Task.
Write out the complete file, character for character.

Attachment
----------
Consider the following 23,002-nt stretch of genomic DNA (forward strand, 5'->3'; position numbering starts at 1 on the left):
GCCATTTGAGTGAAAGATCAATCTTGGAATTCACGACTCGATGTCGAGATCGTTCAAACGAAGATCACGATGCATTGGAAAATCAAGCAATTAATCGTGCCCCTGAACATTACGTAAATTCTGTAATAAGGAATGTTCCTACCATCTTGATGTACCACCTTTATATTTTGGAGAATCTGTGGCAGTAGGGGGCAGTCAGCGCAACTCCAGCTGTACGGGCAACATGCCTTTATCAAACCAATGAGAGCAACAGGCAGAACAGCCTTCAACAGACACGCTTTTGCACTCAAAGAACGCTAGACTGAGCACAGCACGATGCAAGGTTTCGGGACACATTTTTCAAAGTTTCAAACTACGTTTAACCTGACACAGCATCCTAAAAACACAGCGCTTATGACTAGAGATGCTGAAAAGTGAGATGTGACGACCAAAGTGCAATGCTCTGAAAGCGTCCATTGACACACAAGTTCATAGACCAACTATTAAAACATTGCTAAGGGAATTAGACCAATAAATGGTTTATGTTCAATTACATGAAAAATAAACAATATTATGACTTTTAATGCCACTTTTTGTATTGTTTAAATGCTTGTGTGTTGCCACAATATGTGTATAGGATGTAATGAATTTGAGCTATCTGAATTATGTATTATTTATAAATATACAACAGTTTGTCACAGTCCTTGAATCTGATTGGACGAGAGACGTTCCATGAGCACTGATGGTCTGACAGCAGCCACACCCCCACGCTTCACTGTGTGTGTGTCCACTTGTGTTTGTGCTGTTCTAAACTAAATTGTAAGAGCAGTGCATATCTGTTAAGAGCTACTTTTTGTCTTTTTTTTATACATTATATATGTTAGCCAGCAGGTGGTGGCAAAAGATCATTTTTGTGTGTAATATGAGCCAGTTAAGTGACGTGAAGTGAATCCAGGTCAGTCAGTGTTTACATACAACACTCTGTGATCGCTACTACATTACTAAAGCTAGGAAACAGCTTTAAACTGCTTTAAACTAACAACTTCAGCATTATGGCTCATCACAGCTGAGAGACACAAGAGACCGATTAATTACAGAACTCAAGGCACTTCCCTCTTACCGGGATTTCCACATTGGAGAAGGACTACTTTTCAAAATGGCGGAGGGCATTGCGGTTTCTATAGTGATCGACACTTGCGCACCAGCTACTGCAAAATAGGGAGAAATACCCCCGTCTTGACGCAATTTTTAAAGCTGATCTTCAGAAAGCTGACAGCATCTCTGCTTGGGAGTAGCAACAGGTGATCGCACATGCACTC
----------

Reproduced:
Consider the following 23,002-nt stretch of genomic DNA (forward strand, 5'->3'; position numbering starts at 1 on the left):
GCCATTTGAGTGAAAGATCAATCTTGGAATTCACGACTCGATGTCGAGATCGTTCAAACGAAGATCACGATGCATTGGAAAATCAAGCAATTAATCGTGCCCCTGAACATTACGTAAATTCTGTAATAAGGAATGTTCCTACCATCTTGATGTACCACCTTTATATTTTGGAGAATCTGTGGCAGTAGGGGGCAGTCAGCGCAACTCCAGCTGTACGGGCAACATGCCTTTATCAAACCAATGAGAGCAACAGGCAGAACAGCCTTCAACAGACACGCTTTTGCACTCAAAGAACGCTAGACTGAGCACAGCACGATGCAAGGTTTCGGGACACATTTTTCAAAGTTTCAAACTACGTTTAACCTGACACAGCATCCTAAAAACACAGCGCTTATGACTAGAGATGCTGAAAAGTGAGATGTGACGACCAAAGTGCAATGCTCTGAAAGCGTCCATTGACACACAAGTTCATAGACCAACTATTAAAACATTGCTAAGGGAATTAGACCAATAAATGGTTTATGTTCAATTACATGAAAAATAAACAATATTATGACTTTTAATGCCACTTTTTGTATTGTTTAAATGCTTGTGTGTTGCCACAATATGTGTATAGGATGTAATGAATTTGAGCTATCTGAATTATGTATTATTTATAAATATACAACAGTTTGTCACAGTCCTTGAATCTGATTGGACGAGAGACGTTCCATGAGCACTGATGGTCTGACAGCAGCCACACCCCCACGCTTCACTGTGTGTGTGTCCACTTGTGTTTGTGCTGTTCTAAACTAAATTGTAAGAGCAGTGCATATCTGTTAAGAGCTACTTTTTGTCTTTTTTTTATACATTATATATGTTAGCCAGCAGGTGGTGGCAAAAGATCATTTTTGTGTGTAATATGAGCCAGTTAAGTGACGTGAAGTGAATCCAGGTCAGTCAGTGTTTACATACAACACTCTGTGATCGCTACTACATTACTAAAGCTAGGAAACAGCTTTAAACTGCTTTAAACTAACAACTTCAGCATTATGGCTCATCACAGCTGAGAGACACAAGAGACCGATTAATTACAGAACTCAAGGCACTTCCCTCTTACCGGGATTTCCACATTGGAGAAGGACTACTTTTCAAAATGGCGGAGGGCATTGCGGTTTCTATAGTGATCGACACTTGCGCACCAGCTACTGCAAAATAGGGAGAAATACCCCCGTCTTGACGCAATTTTTAAAGCTGATCTTCAGAAAGCTGACAGCATCTCTGCTTGGGAGTAGCAACAGGTGATCGCACATGCACTC